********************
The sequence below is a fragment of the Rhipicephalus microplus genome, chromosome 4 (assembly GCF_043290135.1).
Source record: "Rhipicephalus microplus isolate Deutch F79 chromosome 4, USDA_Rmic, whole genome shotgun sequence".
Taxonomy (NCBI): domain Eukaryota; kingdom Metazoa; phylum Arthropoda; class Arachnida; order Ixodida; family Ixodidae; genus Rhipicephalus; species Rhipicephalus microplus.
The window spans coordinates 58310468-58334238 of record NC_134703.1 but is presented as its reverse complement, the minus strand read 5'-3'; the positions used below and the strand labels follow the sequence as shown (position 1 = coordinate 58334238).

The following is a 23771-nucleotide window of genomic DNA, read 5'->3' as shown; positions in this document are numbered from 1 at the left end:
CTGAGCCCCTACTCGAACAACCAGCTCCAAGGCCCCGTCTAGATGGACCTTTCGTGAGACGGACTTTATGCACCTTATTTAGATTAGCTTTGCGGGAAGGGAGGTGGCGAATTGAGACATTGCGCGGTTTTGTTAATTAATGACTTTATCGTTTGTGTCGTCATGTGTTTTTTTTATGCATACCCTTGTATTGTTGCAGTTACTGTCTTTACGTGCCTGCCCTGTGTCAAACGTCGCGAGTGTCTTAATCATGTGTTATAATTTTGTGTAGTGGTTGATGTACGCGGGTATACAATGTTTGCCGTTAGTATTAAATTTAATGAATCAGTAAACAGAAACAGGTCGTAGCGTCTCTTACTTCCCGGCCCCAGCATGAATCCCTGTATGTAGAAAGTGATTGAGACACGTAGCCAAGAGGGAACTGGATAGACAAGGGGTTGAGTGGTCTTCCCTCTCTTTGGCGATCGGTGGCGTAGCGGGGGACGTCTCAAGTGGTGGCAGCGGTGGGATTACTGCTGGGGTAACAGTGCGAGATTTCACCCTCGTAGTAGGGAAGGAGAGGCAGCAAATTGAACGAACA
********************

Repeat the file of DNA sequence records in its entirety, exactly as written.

The sequence below is a fragment of the Rhipicephalus microplus genome, chromosome 4 (assembly GCF_043290135.1).
Source record: "Rhipicephalus microplus isolate Deutch F79 chromosome 4, USDA_Rmic, whole genome shotgun sequence".
Taxonomy (NCBI): domain Eukaryota; kingdom Metazoa; phylum Arthropoda; class Arachnida; order Ixodida; family Ixodidae; genus Rhipicephalus; species Rhipicephalus microplus.
The window spans coordinates 58310468-58334238 of record NC_134703.1 but is presented as its reverse complement, the minus strand read 5'-3'; the positions used below and the strand labels follow the sequence as shown (position 1 = coordinate 58334238).

The following is a 23771-nucleotide window of genomic DNA, read 5'->3' as shown; positions in this document are numbered from 1 at the left end:
CTGAGCCCCTACTCGAACAACCAGCTCCAAGGCCCCGTCTAGATGGACCTTTCGTGAGACGGACTTTATGCACCTTATTTAGATTAGCTTTGCGGGAAGGGAGGTGGCGAATTGAGACATTGCGCGGTTTTGTTAATTAATGACTTTATCGTTTGTGTCGTCATGTGTTTTTTTTATGCATACCCTTGTATTGTTGCAGTTACTGTCTTTACGTGCCTGCCCTGTGTCAAACGTCGCGAGTGTCTTAATCATGTGTTATAATTTTGTGTAGTGGTTGATGTACGCGGGTATACAATGTTTGCCGTTAGTATTAAATTTAATGAATCAGTAAACAGAAACAGGTCGTAGCGTCTCTTACTTCCCGGCCCCAGCATGAATCCCTGTATGTAGAAAGTGATTGAGACACGTAGCCAAGAGGGAACTGGATAGACAAGGGGTTGAGTGGTCTTCCCTCTCTTTGGCGATCGGTGGCGTAGCGGGGGACGTCTCAAGTGGTGGCAGCGGTGGGATTACTGCTGGGGTAACAGTGCGAGATTTCACCCTCGTAGTAGGGAAGGAGAGGCAGCAAATTGAACGAACA